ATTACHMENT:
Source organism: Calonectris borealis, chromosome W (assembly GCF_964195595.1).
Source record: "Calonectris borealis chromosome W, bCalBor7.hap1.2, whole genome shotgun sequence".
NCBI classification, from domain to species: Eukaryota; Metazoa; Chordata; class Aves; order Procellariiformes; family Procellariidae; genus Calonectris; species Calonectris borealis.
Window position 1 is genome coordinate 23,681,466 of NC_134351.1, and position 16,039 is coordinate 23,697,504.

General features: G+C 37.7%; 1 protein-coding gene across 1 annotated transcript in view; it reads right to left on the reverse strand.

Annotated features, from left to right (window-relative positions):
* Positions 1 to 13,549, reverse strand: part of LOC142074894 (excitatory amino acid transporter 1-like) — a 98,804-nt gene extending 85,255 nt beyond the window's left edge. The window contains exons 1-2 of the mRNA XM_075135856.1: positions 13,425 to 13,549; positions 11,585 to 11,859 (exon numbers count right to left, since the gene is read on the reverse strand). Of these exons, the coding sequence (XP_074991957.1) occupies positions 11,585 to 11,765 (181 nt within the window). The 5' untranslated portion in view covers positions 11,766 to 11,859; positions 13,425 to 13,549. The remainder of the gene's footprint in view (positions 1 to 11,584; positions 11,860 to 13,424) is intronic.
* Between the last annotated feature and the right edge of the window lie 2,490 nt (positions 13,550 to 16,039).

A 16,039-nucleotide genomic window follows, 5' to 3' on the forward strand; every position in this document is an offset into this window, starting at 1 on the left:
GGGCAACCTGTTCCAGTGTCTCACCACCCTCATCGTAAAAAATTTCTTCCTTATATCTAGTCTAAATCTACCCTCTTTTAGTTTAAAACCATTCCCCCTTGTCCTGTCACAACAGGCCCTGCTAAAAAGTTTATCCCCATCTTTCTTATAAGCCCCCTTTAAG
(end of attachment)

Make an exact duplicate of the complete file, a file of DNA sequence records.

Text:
Source organism: Calonectris borealis, chromosome W (assembly GCF_964195595.1).
Source record: "Calonectris borealis chromosome W, bCalBor7.hap1.2, whole genome shotgun sequence".
NCBI classification, from domain to species: Eukaryota; Metazoa; Chordata; class Aves; order Procellariiformes; family Procellariidae; genus Calonectris; species Calonectris borealis.
Window position 1 is genome coordinate 23,681,466 of NC_134351.1, and position 16,039 is coordinate 23,697,504.

General features: G+C 37.7%; 1 protein-coding gene across 1 annotated transcript in view; it reads right to left on the reverse strand.

Annotated features, from left to right (window-relative positions):
* Positions 1 to 13,549, reverse strand: part of LOC142074894 (excitatory amino acid transporter 1-like) — a 98,804-nt gene extending 85,255 nt beyond the window's left edge. The window contains exons 1-2 of the mRNA XM_075135856.1: positions 13,425 to 13,549; positions 11,585 to 11,859 (exon numbers count right to left, since the gene is read on the reverse strand). Of these exons, the coding sequence (XP_074991957.1) occupies positions 11,585 to 11,765 (181 nt within the window). The 5' untranslated portion in view covers positions 11,766 to 11,859; positions 13,425 to 13,549. The remainder of the gene's footprint in view (positions 1 to 11,584; positions 11,860 to 13,424) is intronic.
* Between the last annotated feature and the right edge of the window lie 2,490 nt (positions 13,550 to 16,039).

A 16,039-nucleotide genomic window follows, 5' to 3' on the forward strand; every position in this document is an offset into this window, starting at 1 on the left:
GGGCAACCTGTTCCAGTGTCTCACCACCCTCATCGTAAAAAATTTCTTCCTTATATCTAGTCTAAATCTACCCTCTTTTAGTTTAAAACCATTCCCCCTTGTCCTGTCACAACAGGCCCTGCTAAAAAGTTTATCCCCATCTTTCTTATAAGCCCCCTTTAAG